On Step 1. The person's back should ideally be uncovered. Some people will tell you of pain with only the lightest pressure to the trigger point. With other cases, you may have to press fairly hard in finding the spot. Very muscular persons often require more pressure. Persons in great pain often require but a touch. I once worked on a relative whose back was in such excruciating pain that just a washcloth's pressure when taking a bath hurt him greatly. After half an hour of spontaneous release by positioning he was so much improved that I could press those same spots on his back until my fingernails were white.
On Step 2. Be sure to ask the person to tell you if a given trial position is better, worse, or the same. Some people won't tell you if you're helping them or hurting them, so ask! Ask constantly, "Better, worse, or the same?" "Better, worse, or the same?"
If you're working on the neck, the person may begin in a sitting position. If you are working on the upper or middle back, the person might sit, or may find it easier to lie face down. For the lower back, the person may lie down on his or her side or face down. Start symmetrically, and end symmetrically; that is, have the person sit or lie straight to begin, and always end up straight with no crossed legs or slouching.
On Step 3. The only comfortable position for the patient maybe very unusual or extreme, and that's common. The person may be in no pain at all only when rolled up like a ball, with one leg twisted over the other, with the head pointed out and up with the chin in the air, or with the arm bent back over the shoulder! You just have to try any position until you get the sure sign that you've found the right one: No more pain.
On Step 4. Dr. Jones mentions that "patients will try to help you. Don't let them." This is because the patient is totally passive during spontaneous release by positioning, and all he or she can do to help is say when pain is gone, and relax. That is it.
After the procedure, the person you worked on should rest for a while, and later endeavor to keep good posture while resting or working. This is important because the bone replaced is most likely to slip back out of place if again given the extreme position that did it before.
On Step 5. The length of time you have to hold the position will vary with each situation. Experience shows best how you can be the judge.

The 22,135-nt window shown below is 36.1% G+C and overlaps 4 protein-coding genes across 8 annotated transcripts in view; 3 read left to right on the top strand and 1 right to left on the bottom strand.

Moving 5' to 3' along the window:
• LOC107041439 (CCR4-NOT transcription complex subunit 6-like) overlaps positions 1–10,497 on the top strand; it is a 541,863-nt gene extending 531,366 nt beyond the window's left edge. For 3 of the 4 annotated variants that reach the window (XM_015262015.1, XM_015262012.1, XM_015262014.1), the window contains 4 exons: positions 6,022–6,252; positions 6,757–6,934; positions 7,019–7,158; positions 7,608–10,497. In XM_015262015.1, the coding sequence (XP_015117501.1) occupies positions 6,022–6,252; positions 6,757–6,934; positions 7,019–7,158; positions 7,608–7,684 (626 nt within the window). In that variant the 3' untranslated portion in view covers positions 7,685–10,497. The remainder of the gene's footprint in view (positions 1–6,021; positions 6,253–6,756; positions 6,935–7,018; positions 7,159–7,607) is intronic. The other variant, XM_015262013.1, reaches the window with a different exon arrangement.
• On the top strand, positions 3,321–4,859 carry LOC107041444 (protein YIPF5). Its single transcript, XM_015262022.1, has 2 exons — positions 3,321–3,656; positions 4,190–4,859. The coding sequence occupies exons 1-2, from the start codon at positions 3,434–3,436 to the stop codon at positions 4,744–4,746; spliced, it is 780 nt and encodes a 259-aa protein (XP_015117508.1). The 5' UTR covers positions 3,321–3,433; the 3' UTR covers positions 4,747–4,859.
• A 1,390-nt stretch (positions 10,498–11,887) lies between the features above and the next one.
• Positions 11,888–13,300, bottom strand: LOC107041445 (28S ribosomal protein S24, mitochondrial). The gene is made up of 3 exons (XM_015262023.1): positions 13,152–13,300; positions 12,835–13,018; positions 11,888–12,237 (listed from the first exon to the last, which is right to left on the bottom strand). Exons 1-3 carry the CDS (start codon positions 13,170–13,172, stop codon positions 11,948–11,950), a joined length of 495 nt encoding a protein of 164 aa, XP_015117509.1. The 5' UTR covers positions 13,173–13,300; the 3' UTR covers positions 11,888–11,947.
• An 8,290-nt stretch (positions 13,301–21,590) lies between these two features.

On Step 6. You can always check your work with spontaneous release by positioning. The trigger point that hurt when you pressed it showed you which vertebra was out; the trigger point when pressed with the person in the correct posture no longer hurt, so it showed you the correct position; the trigger point when pressed throughout the rotation of the person back to normal position no longer hurts. Once release is accomplished, a soothing ice pack can be applied.
So we can see the value of positioning, relaxation, and trigger points. These three form the basis of this technique.
You can try spontaneous release by positioning yourself, but not on yourself. If you try to position yourself, you will not be the necessary passive, relaxed patient. You cannot have relaxed muscles if you are using them to exert force to position your limbs or back, or to press trigger points. You can either relax a muscle or use a muscle; you cannot do both together. This is why it is good to teach family members this technique: You may be the one needing it at some point. If everyone learns, then you can help each other. When I did farm work, with much reaching, lifting, pulling, and carrying, my wife did spontaneous release by positioning on me almost every day. When she was pregnant, particularly during the eighth and ninth months, I had to put her back in as often as twice a day. Spontaneous release by positioning prevented that considerable back discomfort that so many women complain of during pregnancy, which is a result of the extra weight applied to the back in carrying a child.
From Doctor Yourself by Andrew W. Saul. Copyright © 1981 by Andrew W. Saul. Reprinted with permission of the publisher. Ashwins Health Institute.